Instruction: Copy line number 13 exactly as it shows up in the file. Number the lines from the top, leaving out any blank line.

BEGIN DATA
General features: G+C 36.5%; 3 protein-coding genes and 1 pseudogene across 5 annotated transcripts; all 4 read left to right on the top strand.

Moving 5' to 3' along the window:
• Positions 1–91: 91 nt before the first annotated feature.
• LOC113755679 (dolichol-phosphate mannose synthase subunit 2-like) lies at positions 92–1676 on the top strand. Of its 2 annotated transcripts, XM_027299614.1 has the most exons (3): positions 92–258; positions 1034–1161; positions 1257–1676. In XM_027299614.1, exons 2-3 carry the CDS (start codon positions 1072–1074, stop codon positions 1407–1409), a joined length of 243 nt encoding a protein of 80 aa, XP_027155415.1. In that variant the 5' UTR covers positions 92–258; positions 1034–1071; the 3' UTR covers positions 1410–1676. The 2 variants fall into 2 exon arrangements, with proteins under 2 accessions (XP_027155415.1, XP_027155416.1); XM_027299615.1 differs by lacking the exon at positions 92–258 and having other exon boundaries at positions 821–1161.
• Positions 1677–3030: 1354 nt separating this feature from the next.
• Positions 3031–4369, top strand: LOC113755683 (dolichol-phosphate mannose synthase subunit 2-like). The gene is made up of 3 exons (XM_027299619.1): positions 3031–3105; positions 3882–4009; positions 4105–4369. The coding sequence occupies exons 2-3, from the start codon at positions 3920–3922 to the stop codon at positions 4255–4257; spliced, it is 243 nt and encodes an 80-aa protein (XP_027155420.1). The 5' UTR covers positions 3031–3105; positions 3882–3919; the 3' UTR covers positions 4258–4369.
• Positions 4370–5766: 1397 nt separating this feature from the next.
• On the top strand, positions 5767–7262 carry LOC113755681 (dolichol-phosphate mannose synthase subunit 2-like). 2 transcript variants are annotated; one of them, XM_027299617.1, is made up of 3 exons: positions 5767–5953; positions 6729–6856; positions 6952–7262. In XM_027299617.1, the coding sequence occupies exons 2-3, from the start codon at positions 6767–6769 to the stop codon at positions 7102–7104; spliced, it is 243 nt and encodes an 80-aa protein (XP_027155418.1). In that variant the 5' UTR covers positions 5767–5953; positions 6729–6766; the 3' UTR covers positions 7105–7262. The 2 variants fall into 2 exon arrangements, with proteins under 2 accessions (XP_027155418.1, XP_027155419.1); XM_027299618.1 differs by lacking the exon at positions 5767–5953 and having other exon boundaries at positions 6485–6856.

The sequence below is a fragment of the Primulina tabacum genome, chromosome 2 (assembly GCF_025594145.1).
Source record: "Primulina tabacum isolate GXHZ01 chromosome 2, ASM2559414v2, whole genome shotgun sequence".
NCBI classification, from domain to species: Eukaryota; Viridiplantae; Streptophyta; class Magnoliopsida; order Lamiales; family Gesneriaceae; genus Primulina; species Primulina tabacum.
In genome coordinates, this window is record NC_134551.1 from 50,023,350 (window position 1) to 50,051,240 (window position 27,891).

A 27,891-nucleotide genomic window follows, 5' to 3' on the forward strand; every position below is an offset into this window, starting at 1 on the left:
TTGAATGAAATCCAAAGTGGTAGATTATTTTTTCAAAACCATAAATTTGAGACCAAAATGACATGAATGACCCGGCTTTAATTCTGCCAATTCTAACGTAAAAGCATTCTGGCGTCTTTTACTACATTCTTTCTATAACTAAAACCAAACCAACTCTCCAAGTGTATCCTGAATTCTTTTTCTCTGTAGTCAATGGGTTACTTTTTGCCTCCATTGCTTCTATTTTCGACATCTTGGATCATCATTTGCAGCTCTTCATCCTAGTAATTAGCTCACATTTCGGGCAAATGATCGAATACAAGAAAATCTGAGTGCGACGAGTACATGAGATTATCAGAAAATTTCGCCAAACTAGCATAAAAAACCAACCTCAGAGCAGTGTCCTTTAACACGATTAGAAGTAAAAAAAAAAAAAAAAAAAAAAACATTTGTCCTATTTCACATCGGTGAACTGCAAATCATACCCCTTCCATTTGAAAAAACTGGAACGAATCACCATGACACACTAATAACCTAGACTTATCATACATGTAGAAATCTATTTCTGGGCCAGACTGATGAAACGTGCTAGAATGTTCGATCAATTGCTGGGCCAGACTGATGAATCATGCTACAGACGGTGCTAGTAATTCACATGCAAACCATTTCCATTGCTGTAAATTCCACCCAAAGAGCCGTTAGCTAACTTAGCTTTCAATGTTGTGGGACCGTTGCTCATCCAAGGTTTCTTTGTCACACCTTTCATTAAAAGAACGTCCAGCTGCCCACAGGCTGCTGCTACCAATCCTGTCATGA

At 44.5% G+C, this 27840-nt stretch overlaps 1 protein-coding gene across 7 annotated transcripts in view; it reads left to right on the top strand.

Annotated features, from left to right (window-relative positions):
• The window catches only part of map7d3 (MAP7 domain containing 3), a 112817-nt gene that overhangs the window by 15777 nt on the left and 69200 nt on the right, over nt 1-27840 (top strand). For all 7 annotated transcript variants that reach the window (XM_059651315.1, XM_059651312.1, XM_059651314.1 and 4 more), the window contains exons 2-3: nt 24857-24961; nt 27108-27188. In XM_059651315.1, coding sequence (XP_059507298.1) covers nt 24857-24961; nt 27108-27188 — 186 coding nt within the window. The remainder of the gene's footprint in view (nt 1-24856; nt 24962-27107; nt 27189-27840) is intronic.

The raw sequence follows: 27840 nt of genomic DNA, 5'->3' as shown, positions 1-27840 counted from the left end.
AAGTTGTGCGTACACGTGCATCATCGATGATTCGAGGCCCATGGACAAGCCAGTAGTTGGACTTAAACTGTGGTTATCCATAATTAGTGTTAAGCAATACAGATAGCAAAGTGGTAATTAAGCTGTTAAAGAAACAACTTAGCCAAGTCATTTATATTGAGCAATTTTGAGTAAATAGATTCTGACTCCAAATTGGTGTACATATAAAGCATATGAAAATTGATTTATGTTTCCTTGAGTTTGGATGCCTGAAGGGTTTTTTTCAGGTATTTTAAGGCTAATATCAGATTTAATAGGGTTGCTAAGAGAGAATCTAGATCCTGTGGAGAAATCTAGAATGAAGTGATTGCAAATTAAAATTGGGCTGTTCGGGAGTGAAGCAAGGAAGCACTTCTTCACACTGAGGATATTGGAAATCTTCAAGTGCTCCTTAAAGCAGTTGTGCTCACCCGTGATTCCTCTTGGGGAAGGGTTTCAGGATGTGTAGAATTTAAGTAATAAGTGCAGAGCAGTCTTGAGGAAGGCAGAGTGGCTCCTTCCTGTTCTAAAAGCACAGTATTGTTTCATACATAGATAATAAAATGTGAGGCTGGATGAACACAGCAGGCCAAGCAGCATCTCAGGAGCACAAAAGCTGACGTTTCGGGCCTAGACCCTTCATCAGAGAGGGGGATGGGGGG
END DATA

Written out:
A 27,891-nucleotide genomic window follows, 5' to 3' on the forward strand; every position below is an offset into this window, starting at 1 on the left: